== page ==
One woman’s spiel on the public relations profession

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As I considered writing a blog about PR, I hesitated. What would I write about? What would be my “personal brand”? Crisis communications, media relations, executive visibility, social media, writing, public speaking, managing people/projects/sanity….

Would I have to write something every day? Who would be my competition? Not surprisingly, it’s seems to be mostly men blogging about PR when it’s mostly women in the work force.

If I could convince colleagues and clients to blog, why am I sitting on the sidelines?

For the near term, I expect to be writing about public relations from the vantage point of preparing for the Accredited in Public Relations (APR) examination. However, first, I thought it best to start with a little bit of research. I discovered that the debate about the value of APR continues unabated. RepManBlog.com calls APR “worthless” (July 24). PRSay.prsa.org responded a few days later defending the need for a formal credentialing process and continuing education.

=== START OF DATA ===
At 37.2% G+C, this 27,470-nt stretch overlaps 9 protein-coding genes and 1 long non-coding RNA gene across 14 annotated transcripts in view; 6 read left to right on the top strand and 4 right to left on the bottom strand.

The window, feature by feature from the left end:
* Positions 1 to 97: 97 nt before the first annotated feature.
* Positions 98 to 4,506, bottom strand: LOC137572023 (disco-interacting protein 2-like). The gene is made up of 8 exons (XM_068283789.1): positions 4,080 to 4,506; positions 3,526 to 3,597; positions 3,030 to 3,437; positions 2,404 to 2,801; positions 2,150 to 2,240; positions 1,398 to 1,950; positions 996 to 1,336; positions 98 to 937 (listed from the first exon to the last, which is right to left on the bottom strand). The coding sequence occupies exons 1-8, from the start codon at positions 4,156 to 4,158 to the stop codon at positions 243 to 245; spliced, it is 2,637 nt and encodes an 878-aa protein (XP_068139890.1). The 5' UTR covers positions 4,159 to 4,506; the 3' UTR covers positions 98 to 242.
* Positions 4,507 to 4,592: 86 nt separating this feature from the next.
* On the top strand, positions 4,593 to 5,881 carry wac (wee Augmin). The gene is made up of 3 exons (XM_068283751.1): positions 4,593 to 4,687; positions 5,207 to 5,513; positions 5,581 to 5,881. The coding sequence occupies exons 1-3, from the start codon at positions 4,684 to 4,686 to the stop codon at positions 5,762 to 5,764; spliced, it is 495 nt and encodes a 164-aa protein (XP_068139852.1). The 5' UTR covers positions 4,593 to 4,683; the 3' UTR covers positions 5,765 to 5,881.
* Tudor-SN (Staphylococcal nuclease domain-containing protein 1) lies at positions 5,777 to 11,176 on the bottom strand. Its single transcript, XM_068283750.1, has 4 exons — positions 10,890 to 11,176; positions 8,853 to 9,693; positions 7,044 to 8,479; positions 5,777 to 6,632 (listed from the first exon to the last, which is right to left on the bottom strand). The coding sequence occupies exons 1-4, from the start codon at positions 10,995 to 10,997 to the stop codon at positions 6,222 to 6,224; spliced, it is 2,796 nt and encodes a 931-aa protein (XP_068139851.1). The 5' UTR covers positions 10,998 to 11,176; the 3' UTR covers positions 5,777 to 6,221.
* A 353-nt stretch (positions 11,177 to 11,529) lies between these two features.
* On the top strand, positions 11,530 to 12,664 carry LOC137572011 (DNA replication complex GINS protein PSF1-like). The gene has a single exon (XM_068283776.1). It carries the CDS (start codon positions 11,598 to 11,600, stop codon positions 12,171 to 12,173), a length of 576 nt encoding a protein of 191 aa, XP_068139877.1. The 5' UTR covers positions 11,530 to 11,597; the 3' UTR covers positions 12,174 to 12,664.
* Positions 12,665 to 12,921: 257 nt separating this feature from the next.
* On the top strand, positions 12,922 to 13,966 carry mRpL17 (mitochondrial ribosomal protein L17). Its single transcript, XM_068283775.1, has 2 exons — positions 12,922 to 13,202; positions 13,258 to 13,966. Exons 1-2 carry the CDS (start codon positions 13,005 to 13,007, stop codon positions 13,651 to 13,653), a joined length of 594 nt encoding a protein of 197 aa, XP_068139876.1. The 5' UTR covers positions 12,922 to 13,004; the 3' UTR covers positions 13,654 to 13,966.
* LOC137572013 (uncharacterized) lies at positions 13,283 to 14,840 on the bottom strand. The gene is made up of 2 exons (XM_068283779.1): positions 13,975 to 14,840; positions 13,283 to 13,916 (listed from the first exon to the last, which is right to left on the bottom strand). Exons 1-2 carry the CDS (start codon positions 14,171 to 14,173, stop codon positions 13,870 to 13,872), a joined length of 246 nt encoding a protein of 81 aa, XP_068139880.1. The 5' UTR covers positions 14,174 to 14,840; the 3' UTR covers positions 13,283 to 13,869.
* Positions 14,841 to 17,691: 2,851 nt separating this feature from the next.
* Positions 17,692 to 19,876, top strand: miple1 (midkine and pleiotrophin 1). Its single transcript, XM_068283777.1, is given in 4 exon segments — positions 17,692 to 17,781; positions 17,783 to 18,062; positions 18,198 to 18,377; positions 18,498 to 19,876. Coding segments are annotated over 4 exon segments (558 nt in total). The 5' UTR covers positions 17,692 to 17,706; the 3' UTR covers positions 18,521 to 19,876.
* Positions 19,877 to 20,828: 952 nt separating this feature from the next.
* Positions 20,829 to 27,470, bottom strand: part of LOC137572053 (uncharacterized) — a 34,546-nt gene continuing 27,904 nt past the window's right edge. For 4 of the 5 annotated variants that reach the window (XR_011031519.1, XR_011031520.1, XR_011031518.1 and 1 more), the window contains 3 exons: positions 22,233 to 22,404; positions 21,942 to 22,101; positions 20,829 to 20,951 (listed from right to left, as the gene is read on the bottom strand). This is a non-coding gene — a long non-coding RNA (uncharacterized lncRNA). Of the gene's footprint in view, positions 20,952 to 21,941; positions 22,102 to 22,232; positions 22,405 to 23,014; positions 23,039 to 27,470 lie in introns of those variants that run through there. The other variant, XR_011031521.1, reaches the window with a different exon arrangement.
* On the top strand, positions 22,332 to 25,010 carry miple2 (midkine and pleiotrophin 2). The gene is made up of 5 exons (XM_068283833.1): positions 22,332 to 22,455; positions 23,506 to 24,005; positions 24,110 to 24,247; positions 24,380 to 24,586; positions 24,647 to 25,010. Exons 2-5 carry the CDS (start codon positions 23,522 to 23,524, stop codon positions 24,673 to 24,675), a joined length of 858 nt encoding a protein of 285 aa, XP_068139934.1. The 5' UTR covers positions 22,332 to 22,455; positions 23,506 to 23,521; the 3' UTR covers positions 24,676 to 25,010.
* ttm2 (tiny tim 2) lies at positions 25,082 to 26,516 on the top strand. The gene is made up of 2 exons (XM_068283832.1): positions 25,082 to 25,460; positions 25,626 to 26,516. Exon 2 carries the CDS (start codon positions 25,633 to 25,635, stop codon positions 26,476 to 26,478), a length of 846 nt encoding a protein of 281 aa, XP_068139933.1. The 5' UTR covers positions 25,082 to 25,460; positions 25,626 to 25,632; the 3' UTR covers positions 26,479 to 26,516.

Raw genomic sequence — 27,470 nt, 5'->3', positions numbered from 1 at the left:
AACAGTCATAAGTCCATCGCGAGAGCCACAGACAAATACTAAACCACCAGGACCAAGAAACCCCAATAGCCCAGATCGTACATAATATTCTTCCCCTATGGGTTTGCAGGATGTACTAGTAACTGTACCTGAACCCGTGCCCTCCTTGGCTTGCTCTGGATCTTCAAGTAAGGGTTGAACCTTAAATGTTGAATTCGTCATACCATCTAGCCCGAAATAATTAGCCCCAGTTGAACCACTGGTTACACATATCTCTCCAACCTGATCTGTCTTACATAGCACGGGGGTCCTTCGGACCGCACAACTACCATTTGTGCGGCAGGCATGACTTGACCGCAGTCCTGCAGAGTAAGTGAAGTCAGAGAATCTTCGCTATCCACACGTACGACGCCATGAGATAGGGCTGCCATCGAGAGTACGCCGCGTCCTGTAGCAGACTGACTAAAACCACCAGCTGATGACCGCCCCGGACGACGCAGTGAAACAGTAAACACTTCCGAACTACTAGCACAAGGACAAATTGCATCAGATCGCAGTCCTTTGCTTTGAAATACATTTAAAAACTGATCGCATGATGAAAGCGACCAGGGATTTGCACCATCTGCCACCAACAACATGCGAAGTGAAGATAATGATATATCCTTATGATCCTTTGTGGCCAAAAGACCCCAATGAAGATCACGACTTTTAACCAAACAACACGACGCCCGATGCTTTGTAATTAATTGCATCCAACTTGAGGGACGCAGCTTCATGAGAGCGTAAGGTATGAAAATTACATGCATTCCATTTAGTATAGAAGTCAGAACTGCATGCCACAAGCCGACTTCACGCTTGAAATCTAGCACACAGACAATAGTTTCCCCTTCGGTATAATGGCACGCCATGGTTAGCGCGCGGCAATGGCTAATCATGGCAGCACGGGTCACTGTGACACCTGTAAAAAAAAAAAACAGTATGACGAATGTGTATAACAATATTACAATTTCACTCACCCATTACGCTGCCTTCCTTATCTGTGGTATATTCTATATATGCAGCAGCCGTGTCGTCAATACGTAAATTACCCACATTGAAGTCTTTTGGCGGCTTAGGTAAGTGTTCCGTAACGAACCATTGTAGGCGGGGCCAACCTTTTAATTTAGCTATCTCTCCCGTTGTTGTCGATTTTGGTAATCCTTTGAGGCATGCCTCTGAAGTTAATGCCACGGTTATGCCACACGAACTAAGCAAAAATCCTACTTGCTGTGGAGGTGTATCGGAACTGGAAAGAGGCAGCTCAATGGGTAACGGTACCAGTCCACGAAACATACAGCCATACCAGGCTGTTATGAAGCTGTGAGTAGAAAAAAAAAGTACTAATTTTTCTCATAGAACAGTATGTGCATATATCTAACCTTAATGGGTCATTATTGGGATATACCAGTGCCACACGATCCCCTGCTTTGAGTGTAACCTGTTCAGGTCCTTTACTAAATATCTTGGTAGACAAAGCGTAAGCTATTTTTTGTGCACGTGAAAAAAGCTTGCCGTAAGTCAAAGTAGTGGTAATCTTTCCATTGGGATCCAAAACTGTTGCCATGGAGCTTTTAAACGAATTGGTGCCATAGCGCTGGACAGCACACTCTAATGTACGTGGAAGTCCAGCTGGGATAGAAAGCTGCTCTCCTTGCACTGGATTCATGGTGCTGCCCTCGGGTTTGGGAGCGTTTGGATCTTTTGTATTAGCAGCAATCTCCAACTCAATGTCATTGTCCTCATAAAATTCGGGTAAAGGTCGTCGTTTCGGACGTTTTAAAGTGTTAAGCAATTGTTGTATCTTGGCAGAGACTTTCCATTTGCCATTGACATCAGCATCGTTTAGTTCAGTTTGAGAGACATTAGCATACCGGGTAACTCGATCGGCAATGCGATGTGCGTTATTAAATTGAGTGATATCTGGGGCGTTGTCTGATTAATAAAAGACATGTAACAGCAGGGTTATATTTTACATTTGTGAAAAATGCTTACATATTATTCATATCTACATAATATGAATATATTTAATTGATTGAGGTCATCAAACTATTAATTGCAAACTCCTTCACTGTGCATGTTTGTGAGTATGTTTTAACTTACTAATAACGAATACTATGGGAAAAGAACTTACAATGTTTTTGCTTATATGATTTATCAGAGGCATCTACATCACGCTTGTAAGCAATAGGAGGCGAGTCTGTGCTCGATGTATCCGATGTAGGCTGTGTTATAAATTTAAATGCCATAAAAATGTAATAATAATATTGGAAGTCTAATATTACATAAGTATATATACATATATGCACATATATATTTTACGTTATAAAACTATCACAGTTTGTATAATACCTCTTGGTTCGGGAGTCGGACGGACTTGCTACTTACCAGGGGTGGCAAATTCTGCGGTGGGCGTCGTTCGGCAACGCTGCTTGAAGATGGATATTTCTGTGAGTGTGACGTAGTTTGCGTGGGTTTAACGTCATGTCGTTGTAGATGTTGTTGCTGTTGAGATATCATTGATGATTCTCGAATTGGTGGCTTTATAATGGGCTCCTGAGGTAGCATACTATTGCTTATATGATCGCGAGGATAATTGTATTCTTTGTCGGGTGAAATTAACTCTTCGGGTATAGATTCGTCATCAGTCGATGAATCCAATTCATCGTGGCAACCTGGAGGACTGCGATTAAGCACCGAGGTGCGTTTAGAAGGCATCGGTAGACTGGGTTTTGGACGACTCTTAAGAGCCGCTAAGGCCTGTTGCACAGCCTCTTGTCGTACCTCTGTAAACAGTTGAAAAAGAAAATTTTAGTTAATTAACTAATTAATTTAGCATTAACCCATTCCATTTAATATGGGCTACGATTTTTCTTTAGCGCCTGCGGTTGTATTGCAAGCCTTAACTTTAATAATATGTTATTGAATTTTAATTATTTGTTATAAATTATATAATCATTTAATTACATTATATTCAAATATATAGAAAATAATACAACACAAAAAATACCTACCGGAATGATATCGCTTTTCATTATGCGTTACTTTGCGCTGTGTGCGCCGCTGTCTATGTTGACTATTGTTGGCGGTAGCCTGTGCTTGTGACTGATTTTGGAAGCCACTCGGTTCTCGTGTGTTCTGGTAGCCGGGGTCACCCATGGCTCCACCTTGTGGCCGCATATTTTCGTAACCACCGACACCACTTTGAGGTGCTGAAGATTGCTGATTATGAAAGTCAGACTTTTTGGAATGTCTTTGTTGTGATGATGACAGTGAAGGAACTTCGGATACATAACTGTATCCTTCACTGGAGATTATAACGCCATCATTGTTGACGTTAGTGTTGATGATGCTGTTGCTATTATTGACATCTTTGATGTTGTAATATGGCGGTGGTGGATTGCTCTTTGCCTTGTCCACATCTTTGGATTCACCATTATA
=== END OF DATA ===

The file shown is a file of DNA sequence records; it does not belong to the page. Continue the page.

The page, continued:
I must admit that my opinions about APR are mixed. First, aren’t institutions accredited and individuals certified? But CPR after your name would be confusing. Will an APR designation make me more competitive in the job market? Help me earn more money? Based on anecdotal feedback from colleagues with an APR and a review of job announcements, APR is not required. For the one job announcement I did find listing “APR preferred,” the hiring manager, as you would suspect, was Accredited in Public Relations.

So why study for my APR? I’m an award-winning practitioner. And I really didn’t want to spend $100 on a textbook that will collect dust in a few months.

I find myself with the desire to reflect on the PR profession and the knowledge and skills needed to excel in a Web 2.0 world. Reviewing communications theory and planning models might be useful. Memorizing the PRSA Code of Ethics, studying relevant case law and applying the code to hypothetical scenarios might influence my future decision making.

I know an APR won’t get me my next job. I’ll have to rely on my KSAs (Knowledge/Skills/Abilities), tenacity and charm. Yet, an APR may be helpful in demonstrating my commitment to the profession and help set me apart from the competition. It’s a personal choice – not unlike a master’s degree. But I already have one of those.


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